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National Service: Redux

2010-05-05 13:06
I went into the army an ordinary, anti-apartheid, middle-class kid, and came out a raving left-wing lunatic intent on overthrowing the state and lining its leaders up against the wall. At the time, I thought the ANC were *way* too soft in their armed resistance policy, and should start spending more of their resources on blowing up schools and churches. Especially protestant churches.

During my compulsory two years I tried to keep my head under the radar, and be the worst goddamn soldier they'd ever seen. I was only partially successful. I intentionally failed every test during basic training (except the political knowledge test – I got 100% for that) and whenever someone spoke to me in Afrikaans I'd pretend I didn't understand and reply in English.

"Hierdie is 'n tweetalige land!" ("This are a bilingual country!") the officers would bark. Not for much longer, you racist prick, I'd think.

I didn't have to try too hard to suck at soldiering – even if I had tried my best I probably would have sucked anyway. It was only years later that I found out I was actually a pretty good shot. During army I'd always try to miss the target – and sometimes hit it by mistake. Bugger.

But I was a complete failure at staying out of sight and out of mind. By the end of the first week everyone openly hated me as much as I secretly hated them – the rest of the conscripts included. I can't say I blame them. Not only was I completely useless, and about as much of a team player as Satan himself, but my new haircut did little to hide my real identity.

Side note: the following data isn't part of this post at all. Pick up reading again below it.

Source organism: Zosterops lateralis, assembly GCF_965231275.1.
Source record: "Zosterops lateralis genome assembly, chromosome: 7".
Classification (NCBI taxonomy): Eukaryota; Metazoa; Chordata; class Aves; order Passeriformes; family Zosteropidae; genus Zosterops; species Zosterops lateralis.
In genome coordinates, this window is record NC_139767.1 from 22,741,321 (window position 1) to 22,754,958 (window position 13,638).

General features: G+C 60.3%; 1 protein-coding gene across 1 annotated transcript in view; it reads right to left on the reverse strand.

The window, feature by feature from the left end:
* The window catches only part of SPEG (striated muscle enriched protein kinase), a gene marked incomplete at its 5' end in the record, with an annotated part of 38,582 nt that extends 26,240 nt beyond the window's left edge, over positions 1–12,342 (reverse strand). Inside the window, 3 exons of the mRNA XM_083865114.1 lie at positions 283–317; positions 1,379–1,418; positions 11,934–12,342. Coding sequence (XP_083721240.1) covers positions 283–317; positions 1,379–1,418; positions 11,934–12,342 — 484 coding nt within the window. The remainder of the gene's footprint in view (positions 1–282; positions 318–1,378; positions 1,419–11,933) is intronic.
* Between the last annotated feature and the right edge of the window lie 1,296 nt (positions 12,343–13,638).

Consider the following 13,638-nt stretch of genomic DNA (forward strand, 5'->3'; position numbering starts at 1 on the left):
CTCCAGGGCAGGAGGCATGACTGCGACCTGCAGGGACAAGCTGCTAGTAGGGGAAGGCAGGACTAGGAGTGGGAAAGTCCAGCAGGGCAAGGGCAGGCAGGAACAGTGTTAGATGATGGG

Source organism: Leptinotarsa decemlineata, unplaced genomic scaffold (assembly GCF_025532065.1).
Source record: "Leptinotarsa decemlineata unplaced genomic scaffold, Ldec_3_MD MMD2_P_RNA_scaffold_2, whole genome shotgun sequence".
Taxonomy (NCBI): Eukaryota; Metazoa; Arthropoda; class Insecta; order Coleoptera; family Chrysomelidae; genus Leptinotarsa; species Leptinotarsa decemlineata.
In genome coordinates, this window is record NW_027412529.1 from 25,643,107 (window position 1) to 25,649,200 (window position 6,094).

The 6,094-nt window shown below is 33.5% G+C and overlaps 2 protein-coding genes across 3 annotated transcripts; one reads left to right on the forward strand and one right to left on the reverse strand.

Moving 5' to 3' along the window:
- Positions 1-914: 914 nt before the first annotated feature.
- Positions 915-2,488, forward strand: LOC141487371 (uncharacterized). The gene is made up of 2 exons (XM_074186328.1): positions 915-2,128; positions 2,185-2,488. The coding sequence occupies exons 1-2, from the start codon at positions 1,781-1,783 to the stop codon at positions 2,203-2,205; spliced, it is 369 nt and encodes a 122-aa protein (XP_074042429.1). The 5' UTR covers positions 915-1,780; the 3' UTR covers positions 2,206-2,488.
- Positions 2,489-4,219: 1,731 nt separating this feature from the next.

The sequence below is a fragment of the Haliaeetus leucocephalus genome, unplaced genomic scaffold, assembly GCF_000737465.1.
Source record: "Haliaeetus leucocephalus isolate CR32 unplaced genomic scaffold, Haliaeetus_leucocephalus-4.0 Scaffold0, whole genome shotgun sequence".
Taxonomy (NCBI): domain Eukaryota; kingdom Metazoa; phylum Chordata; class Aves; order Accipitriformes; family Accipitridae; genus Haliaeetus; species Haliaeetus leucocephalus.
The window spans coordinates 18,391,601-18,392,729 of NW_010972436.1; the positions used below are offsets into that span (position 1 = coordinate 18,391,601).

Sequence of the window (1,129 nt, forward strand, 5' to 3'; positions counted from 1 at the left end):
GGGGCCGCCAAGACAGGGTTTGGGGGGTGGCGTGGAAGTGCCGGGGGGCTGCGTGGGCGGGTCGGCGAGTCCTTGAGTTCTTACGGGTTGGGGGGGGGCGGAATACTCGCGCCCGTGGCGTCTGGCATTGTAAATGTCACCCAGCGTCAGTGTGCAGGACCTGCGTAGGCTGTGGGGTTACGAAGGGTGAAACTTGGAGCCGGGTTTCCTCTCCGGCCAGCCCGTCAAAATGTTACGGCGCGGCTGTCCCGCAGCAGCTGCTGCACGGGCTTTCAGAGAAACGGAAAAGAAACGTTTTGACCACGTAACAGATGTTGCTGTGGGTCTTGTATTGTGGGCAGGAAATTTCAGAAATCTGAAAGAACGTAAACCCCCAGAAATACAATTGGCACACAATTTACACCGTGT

On the first day I told the psychologist I supported the UDF.  He immediately asked me if I was a homosexual. I refused to answer, since I feel my sexual orientation is nobody's business but mine, my partner(s)' and my water-based lubricant. He wrote that down.

My uncanny knack for pissing people off to the point of violence didn't do me any favours either. When asked, I said No, I'd have no problem with my sister marrying a black man – or a black woman, for that matter. For this perverse confession, a staff sergeant hurled a huge pair of scissors at my head. Luckily for me, I'm extremely well-practised at dodging incoming fire.

I also remember telling them that if they sent me to the border I would do everything I could to defect to Swapo. That didn't go down very well – but I was one of the few of my intake who didn't end up on the border. I spent the last 18 months of my national service either standing guard at 2 Military Hospital in Cape Town with a bunch of other army losers (one of whom ended up acting in a TV ad for erectile dysfunction), or AWOL. The army had given up on us, and just didn't care anymore. Fine by me!

So I'm a bit sceptical about Defence and Military Veterans Minister Lindiwe Sisulu's suggestion that re-introducing national service (voluntary this time, thank Buddha) will be any good at "instilling discipline and patriotism". If anything, it did the exact opposite for me. Nobody can make someone who hates their country patriotic, and army-going age is far too late to learn discipline from scratch – no matter how many people scream at you or how early in the morning they make you clean things with your toothbrush.

But there might be something in it for parents – especially poorer parents, or those with unemployable, useless kids – because military service is undoubtedly the cheapest "gap year" the ungrateful little bastard could ever have.

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